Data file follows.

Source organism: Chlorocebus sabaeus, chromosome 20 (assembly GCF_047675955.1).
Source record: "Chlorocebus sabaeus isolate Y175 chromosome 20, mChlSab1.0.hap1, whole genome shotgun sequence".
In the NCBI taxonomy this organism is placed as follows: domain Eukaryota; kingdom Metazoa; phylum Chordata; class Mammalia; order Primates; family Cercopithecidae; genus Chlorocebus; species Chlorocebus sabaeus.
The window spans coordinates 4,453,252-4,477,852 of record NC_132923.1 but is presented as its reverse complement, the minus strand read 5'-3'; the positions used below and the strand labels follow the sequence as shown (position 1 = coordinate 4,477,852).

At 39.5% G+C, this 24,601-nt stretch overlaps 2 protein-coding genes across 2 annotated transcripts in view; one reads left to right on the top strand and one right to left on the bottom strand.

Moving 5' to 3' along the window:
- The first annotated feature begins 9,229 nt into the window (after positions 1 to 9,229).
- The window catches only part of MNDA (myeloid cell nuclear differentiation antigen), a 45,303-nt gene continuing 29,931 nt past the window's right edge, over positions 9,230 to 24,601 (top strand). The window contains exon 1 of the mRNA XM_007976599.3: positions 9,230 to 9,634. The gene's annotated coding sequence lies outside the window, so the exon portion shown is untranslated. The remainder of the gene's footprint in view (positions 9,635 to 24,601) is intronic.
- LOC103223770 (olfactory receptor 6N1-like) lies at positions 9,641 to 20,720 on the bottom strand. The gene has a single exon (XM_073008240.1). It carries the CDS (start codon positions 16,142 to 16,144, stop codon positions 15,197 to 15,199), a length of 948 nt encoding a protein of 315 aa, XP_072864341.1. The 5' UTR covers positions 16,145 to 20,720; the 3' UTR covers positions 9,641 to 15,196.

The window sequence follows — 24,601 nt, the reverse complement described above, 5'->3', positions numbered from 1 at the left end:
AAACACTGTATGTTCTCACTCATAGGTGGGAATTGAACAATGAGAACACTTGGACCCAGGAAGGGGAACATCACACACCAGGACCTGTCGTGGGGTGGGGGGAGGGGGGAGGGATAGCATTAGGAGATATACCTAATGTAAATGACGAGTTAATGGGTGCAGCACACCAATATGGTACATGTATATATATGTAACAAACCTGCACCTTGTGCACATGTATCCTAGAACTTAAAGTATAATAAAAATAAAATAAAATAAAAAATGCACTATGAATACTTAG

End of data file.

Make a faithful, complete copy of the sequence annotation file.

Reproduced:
Source organism: Chlorocebus sabaeus, chromosome 20 (assembly GCF_047675955.1).
Source record: "Chlorocebus sabaeus isolate Y175 chromosome 20, mChlSab1.0.hap1, whole genome shotgun sequence".
In the NCBI taxonomy this organism is placed as follows: domain Eukaryota; kingdom Metazoa; phylum Chordata; class Mammalia; order Primates; family Cercopithecidae; genus Chlorocebus; species Chlorocebus sabaeus.
The window spans coordinates 4,453,252-4,477,852 of record NC_132923.1 but is presented as its reverse complement, the minus strand read 5'-3'; the positions used below and the strand labels follow the sequence as shown (position 1 = coordinate 4,477,852).

At 39.5% G+C, this 24,601-nt stretch overlaps 2 protein-coding genes across 2 annotated transcripts in view; one reads left to right on the top strand and one right to left on the bottom strand.

Moving 5' to 3' along the window:
- The first annotated feature begins 9,229 nt into the window (after positions 1 to 9,229).
- The window catches only part of MNDA (myeloid cell nuclear differentiation antigen), a 45,303-nt gene continuing 29,931 nt past the window's right edge, over positions 9,230 to 24,601 (top strand). The window contains exon 1 of the mRNA XM_007976599.3: positions 9,230 to 9,634. The gene's annotated coding sequence lies outside the window, so the exon portion shown is untranslated. The remainder of the gene's footprint in view (positions 9,635 to 24,601) is intronic.
- LOC103223770 (olfactory receptor 6N1-like) lies at positions 9,641 to 20,720 on the bottom strand. The gene has a single exon (XM_073008240.1). It carries the CDS (start codon positions 16,142 to 16,144, stop codon positions 15,197 to 15,199), a length of 948 nt encoding a protein of 315 aa, XP_072864341.1. The 5' UTR covers positions 16,145 to 20,720; the 3' UTR covers positions 9,641 to 15,196.

The window sequence follows — 24,601 nt, the reverse complement described above, 5'->3', positions numbered from 1 at the left end:
AAACACTGTATGTTCTCACTCATAGGTGGGAATTGAACAATGAGAACACTTGGACCCAGGAAGGGGAACATCACACACCAGGACCTGTCGTGGGGTGGGGGGAGGGGGGAGGGATAGCATTAGGAGATATACCTAATGTAAATGACGAGTTAATGGGTGCAGCACACCAATATGGTACATGTATATATATGTAACAAACCTGCACCTTGTGCACATGTATCCTAGAACTTAAAGTATAATAAAAATAAAATAAAATAAAAAATGCACTATGAATACTTAG